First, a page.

Visually, you can see that these tyres mean business – the lugs are tall and on the front there are generous gaps to help with mud clearance, enabling the tyre to really dig in. Out on the trail I have been really happy with the Kryptotals. The 2.4” width is spot on for trail riding and gives you plenty of rubber for when things get just a bit squirrelly. Having spent a fair bit of time recently on lighter, faster rolling tyres, coming on to the Kryptotals felt like I had traction in spades, and I always felt in control. I could push and push and it would always seem to hold. When heavy braking occurred, it would always hook up strong and this really made me feel confident riding them. I really noticed how, on a few favourite turns, I would try to push through and stay off the brakes, and the Kryptotal held the line incredibly well. Occasionally, I was actually surprised that I didn’t lose the front end, and was left thinking, ‘huh, I rode out of that?!’ with a great big smile across my face. This really helps with confidence and keeping your fingers off the brakes; holding your speed through the corners.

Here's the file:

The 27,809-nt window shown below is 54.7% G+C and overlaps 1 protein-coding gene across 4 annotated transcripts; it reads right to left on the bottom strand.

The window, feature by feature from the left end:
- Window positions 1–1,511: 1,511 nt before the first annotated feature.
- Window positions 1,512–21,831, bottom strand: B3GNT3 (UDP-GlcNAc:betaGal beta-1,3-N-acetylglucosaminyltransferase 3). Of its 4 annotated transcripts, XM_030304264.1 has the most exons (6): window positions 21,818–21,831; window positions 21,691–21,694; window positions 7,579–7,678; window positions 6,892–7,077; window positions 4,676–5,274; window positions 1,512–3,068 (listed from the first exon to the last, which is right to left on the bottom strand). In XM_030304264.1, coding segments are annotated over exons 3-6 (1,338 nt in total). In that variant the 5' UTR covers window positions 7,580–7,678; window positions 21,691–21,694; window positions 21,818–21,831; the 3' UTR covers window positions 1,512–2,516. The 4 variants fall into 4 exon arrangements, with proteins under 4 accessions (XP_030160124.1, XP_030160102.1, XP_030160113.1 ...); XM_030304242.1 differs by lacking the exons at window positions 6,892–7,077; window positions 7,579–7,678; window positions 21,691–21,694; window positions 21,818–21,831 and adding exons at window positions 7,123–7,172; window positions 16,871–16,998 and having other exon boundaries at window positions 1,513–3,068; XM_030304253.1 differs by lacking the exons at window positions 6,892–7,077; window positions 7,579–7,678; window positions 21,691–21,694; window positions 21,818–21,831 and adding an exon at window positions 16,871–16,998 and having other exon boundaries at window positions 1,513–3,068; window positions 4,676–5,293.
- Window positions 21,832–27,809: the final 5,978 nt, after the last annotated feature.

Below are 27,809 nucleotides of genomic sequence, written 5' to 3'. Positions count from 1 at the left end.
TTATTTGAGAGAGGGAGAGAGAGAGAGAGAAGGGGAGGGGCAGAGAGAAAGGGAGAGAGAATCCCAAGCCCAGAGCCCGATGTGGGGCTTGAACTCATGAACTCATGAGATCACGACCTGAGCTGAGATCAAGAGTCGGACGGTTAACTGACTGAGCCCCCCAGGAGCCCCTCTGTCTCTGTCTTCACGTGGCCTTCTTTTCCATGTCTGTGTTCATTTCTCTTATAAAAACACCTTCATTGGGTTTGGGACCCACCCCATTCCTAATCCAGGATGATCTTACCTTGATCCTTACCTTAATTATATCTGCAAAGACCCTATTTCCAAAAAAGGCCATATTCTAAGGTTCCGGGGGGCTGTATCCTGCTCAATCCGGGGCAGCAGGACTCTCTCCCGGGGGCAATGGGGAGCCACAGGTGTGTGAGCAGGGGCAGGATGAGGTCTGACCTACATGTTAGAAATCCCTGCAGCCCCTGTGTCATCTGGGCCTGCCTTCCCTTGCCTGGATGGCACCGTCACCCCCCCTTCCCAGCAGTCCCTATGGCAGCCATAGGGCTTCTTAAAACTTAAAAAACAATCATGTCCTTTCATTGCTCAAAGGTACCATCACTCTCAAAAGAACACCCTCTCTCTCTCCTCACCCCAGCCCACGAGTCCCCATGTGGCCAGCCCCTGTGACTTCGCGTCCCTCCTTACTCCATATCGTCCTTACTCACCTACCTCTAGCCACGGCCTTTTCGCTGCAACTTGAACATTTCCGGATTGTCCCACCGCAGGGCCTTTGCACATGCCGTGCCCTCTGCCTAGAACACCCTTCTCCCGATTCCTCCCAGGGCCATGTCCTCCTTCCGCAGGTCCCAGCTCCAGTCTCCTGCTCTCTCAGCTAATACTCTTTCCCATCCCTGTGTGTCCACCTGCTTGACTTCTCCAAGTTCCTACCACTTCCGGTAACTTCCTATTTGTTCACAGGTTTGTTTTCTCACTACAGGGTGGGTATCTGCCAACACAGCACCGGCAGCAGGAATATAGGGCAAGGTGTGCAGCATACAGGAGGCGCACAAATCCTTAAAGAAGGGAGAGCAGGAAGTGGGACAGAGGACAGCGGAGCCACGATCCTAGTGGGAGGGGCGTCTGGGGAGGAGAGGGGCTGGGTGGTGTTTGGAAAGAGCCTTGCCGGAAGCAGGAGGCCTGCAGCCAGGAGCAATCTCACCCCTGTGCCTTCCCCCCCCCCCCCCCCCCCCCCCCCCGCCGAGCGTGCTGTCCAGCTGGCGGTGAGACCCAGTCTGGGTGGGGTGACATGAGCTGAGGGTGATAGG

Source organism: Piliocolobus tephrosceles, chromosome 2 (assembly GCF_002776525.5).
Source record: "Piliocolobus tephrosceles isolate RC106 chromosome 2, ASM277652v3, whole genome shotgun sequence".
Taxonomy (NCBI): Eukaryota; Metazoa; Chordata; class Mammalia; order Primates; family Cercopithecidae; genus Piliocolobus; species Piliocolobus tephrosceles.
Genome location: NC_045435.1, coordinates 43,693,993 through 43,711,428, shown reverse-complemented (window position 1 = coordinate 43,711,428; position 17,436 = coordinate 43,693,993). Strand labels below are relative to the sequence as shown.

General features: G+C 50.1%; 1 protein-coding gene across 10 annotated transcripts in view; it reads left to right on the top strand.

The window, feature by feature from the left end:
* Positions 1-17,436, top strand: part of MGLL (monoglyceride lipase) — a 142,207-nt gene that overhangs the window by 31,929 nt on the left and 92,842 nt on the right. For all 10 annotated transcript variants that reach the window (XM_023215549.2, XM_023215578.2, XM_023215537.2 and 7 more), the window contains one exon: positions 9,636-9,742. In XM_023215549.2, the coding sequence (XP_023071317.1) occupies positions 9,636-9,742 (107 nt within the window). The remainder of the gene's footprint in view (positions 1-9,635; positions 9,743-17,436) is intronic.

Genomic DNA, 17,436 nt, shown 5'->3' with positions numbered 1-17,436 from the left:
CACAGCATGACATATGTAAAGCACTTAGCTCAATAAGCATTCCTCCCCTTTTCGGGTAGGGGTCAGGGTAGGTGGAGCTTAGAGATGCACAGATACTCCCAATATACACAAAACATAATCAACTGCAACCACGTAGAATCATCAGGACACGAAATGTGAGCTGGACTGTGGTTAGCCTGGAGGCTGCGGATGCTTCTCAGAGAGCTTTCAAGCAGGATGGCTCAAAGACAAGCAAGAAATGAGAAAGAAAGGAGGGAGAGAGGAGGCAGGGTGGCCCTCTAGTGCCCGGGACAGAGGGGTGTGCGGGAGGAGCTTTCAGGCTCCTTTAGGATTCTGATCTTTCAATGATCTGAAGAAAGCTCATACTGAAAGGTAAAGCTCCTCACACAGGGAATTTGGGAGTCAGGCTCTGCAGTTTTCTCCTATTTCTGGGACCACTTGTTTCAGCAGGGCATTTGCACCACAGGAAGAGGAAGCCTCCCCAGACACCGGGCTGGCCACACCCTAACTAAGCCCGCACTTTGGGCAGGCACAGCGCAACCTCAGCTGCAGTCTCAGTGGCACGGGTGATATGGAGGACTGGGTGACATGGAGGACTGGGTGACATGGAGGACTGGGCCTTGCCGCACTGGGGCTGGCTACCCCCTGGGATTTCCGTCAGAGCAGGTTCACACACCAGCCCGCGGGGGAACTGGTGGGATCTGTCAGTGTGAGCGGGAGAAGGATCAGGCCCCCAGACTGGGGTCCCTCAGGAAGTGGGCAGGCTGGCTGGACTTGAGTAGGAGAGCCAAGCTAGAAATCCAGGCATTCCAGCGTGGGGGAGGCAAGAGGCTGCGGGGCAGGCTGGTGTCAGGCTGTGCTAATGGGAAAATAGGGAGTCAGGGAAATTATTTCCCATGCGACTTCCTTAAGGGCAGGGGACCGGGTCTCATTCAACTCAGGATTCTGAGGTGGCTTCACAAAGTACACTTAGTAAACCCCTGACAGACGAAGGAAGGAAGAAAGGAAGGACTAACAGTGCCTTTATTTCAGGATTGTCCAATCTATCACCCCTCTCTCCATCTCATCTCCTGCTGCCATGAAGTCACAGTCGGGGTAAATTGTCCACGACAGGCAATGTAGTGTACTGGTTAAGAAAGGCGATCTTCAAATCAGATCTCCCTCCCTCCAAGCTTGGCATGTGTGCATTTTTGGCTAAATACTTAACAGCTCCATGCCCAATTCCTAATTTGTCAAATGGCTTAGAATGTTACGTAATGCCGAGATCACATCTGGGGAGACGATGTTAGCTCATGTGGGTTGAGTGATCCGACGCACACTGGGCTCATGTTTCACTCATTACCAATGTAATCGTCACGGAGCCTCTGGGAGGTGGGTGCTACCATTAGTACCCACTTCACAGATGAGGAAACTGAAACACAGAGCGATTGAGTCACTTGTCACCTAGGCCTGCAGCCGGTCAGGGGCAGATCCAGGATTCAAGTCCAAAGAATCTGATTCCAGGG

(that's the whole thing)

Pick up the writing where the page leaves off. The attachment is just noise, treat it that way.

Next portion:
After a summer of riding, I’m happy to say the tyres still look great. The side walls are in great condition, and I haven’t had a single puncture, tear, or burps. If you’ve been a fan of Maxxis Assegai’s or DHR’s then I think you’ll find the Kryptotal to be right up your alley. I’ve been really impressed with these and will be leaving them on my bike for as long as I can. They gave me great confidence to push hard into corners and control when navigating heavy braking down steep descents.